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Home > Publications > PISM Policy Papers > PISM Policy Paper no. 34 (82): China’s New Silk Road Diplomacy

PISM Policy Paper no. 34 (82): China’s New Silk Road Diplomacy

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11 December 2013

The next issue of PISM Policy Papers by Justyna Szczudlik-Tatar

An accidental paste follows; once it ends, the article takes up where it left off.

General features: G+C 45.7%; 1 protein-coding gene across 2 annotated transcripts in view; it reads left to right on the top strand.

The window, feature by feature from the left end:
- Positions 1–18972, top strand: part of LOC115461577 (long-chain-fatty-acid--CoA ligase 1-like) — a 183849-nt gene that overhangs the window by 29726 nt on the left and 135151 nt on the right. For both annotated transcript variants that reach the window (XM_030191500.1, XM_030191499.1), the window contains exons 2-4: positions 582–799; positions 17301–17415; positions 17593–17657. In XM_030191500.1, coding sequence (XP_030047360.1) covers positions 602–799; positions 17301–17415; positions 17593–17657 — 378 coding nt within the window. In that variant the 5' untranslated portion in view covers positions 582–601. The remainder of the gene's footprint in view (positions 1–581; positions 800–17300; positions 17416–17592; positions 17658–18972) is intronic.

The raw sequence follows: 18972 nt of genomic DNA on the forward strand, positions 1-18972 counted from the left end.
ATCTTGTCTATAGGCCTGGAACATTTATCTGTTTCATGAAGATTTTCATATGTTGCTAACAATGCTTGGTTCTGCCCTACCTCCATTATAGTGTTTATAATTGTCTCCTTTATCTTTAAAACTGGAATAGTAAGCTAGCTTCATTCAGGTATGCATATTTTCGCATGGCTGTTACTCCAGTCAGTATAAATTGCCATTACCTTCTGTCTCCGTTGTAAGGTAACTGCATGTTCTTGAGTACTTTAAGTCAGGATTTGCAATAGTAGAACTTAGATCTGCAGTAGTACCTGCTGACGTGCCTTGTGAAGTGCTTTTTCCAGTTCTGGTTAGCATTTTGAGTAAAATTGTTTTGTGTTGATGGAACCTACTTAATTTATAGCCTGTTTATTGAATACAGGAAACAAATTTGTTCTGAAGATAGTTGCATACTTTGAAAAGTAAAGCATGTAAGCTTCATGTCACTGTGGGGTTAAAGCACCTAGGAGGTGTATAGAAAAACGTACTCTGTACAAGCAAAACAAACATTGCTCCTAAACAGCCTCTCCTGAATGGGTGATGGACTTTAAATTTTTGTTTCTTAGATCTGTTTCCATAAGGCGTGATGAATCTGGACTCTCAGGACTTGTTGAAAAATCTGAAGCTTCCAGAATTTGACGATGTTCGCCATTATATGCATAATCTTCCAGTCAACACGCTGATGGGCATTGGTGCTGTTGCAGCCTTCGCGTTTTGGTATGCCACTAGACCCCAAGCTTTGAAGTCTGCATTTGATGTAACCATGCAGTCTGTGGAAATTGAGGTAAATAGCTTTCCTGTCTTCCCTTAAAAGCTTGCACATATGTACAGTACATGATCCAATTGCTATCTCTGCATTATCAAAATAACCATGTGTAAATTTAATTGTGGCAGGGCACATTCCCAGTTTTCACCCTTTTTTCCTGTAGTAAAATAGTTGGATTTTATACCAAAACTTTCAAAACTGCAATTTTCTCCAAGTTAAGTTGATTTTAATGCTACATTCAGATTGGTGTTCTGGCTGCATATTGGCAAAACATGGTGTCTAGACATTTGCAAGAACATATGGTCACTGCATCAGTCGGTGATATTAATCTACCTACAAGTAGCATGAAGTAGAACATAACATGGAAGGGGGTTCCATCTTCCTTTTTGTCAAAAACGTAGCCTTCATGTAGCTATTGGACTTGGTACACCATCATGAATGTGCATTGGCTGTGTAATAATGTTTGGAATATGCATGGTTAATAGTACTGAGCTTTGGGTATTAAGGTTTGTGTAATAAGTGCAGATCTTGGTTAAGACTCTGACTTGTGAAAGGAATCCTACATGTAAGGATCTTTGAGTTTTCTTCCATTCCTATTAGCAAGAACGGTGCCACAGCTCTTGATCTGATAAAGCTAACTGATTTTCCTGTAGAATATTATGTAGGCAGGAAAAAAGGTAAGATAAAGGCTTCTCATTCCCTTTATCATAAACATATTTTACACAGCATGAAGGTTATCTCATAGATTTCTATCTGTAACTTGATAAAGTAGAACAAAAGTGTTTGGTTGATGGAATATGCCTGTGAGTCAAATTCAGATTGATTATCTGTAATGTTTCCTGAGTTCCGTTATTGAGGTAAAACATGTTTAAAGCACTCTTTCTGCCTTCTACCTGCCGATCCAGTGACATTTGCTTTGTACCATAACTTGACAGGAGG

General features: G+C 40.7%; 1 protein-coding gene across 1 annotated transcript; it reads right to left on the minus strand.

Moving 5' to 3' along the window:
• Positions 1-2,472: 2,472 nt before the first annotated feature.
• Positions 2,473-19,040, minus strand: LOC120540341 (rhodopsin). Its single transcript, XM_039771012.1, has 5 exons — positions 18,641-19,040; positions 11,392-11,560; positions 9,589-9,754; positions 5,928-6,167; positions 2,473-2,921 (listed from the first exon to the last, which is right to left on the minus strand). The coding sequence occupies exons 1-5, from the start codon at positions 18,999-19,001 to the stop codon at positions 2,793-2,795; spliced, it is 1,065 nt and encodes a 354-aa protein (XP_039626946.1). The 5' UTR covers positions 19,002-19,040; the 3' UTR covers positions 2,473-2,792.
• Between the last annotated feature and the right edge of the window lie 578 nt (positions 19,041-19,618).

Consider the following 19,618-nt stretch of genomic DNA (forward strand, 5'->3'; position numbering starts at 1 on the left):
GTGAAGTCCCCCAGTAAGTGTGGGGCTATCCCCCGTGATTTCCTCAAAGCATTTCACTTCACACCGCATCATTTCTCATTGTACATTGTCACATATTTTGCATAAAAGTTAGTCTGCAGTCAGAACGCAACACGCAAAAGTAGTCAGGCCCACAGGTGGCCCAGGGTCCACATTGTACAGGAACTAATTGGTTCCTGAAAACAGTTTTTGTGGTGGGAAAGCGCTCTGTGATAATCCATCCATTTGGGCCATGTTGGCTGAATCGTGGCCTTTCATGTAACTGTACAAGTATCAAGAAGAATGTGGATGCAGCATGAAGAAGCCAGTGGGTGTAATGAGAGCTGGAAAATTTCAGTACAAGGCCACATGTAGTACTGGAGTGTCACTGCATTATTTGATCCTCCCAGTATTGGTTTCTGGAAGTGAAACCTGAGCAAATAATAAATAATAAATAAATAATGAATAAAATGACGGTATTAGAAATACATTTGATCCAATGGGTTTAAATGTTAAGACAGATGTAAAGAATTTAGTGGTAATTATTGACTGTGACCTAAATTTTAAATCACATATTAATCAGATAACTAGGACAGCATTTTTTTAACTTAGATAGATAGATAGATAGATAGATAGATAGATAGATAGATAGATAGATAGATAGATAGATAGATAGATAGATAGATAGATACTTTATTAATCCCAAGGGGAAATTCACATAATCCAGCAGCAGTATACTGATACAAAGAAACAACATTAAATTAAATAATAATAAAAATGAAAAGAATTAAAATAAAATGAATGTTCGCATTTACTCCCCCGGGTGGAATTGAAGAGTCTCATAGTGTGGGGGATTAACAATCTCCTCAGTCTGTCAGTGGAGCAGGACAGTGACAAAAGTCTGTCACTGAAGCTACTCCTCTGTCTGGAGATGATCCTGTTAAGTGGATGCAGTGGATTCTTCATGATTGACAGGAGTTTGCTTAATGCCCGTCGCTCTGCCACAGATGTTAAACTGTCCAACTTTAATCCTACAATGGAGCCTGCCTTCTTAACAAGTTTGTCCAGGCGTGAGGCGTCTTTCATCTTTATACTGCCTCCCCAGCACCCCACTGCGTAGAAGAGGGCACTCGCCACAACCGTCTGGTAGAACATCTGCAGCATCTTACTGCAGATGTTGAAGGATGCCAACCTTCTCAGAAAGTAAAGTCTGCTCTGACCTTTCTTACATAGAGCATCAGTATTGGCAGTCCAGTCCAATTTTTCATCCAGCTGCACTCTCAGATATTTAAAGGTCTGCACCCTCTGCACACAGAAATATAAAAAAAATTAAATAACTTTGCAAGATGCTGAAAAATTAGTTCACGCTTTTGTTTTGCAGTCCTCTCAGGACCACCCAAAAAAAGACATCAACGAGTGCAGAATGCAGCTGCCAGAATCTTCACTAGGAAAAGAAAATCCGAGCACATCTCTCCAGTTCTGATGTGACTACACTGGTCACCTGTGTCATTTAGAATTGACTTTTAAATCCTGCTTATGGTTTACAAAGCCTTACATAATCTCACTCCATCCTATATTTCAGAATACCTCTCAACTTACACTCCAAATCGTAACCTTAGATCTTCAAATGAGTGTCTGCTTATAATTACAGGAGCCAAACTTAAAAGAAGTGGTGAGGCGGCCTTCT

The destinations of China’s new leaders’ foreign trips show that the PRC’s foreign policy domain remains its neighbourhood. China is trying in particular to enhance cooperation with its Central and Southeast Asia border states in what is called “new silk road” diplomacy. Behind this approach are mostly domestic rationales: a need to preserve stability on its borders and in the western part of China, secure export markets and energy supplies, develop inland transport routes as an alternative to unstable sea lines, and to narrow the development gap between the eastern and western parts of China. The PRC’s “opening to the West” and reinvigoration of its Western Development Policy is a window of opportunity for Poland. The establishment in Gansu province of the Lanzhou New Area—the first state-level development zone in northwest China—could become a bridgehead for a Polish economic presence in this part of China, or even a springboard for Poland’s “Go West China” strategy.

 

 


 
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